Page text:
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G7 stops Facebook Libra: regulation first
G7 stops Facebook Libra: regulation first
Stable Coin

G7 stops Facebook Libra: regulation first

By Eleonora Spagnolo - 13 Oct 2020

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The economic ministers of the G7 countries today could impose a new stop to Libra, Facebook’s digital currency.

This was revealed by Reuters, who had access to a draft of the document that will be analyzed during the meeting. The United States, Canada, Japan, Germany, France, Italy and the United Kingdom will attend. 

The document, on the one hand, opens up to digital payments due to their ability to be inclusive. However, the draft goes on to require payment systems to be supervised and regulated to guarantee:

  • Financial stability, 
  • Consumer protection, 
  • Privacy Policy, 
  • Security.

Without these guarantees, the risk is that coins like Libra are used for money laundering and terrorism financing, or other illegal purposes. 

The G7 will affect Libra. And what about stablecoins? 

The meeting of G7 ministers and their possible resolution on Libra, comes at a time when private stablecoins are growing exponentially. Libra in fact is not the only one. Tether, the most used stablecoin in the market, anchored to the US dollar, has a market capitalization of 15 billion dollars

Yet central banks have not been watching Libra nor Tether, and not even China, which is developing its own digital currency.

It seems that the race towards the central bank digital currency (CBDC) seems to have started in response to the challenge of the stablecoins.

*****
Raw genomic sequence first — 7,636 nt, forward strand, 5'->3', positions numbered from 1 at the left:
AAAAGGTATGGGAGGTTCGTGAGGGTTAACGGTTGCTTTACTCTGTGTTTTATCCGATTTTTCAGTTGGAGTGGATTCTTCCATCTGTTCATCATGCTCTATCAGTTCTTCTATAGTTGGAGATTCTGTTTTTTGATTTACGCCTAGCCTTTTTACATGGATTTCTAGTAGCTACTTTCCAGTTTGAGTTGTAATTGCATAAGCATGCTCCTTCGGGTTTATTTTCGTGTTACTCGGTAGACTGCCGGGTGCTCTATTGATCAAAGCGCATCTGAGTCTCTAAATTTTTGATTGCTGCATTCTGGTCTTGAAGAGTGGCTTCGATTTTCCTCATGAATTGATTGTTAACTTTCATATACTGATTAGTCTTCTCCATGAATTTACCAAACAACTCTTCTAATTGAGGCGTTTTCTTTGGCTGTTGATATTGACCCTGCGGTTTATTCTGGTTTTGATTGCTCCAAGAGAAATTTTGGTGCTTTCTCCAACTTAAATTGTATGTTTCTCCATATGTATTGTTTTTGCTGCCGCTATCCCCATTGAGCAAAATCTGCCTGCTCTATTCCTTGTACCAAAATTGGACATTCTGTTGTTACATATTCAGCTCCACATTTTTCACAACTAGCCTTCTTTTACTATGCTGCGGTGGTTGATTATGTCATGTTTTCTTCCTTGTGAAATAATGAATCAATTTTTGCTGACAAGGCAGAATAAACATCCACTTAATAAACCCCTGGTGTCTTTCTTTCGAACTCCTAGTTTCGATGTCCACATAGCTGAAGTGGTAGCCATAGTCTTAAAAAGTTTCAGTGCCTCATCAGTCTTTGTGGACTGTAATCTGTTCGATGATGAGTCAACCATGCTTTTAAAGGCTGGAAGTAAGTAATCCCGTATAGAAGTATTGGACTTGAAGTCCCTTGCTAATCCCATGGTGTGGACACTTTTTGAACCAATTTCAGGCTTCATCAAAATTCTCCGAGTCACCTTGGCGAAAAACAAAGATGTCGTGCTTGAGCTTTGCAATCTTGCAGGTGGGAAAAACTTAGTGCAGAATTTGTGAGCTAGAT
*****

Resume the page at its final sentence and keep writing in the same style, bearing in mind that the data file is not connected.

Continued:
China is already doing tests and could release it within a year or two at the most (the plan is to use it for the Winter Olympics in Beijing in 2022). 

Europe seems determined to issue the digital euro. A public consultation by the ECB will start shortly, but in the meantime, the eurozone could count on the tests that the French Central Bank is doing. Indeed, France, as a member of the Eurozone, cannot issue its own currency. 

The case of Sweden is different because, although it is a member of the European Union, it has kept the Swedish krona as its currency and could soon issue its own e-krona. Which by virtue of the free movement of capital could be used by the whole European Union. Overseas, the United States and the Fed are also studying the digital dollar.

And Libra? Libra continues its project together with the Libra Association and the team working on Novi, the Libra wallet. However, it seems that when the project is technically ready, it will have to face all the perplexities of the nation-states, hostile to a private currency that can be accessed via smartphones. 

In short, the Libra team will have to hold on and try not to give in like Telegram. The instant messaging giant wanted to issue its own cryptocurrency, Gram, on its own blockchain, TON. The hostility of the SEC and US regulators persuaded Pavel Durov to abandon the project.

Libra will have to be more persistent in pursuing its mission of bringing the financial system to the so-called unbanked. Otherwise, it may lose ground to stablecoins and digital state currencies.

 

Eleonora Spagnolo
Eleonora Spagnolo

Journalist passionate about the web and the digital world. She graduated with honours in Multimedia Publishing at the University La Sapienza in Rome and completed a master's degree in Web and Social Media Marketing.

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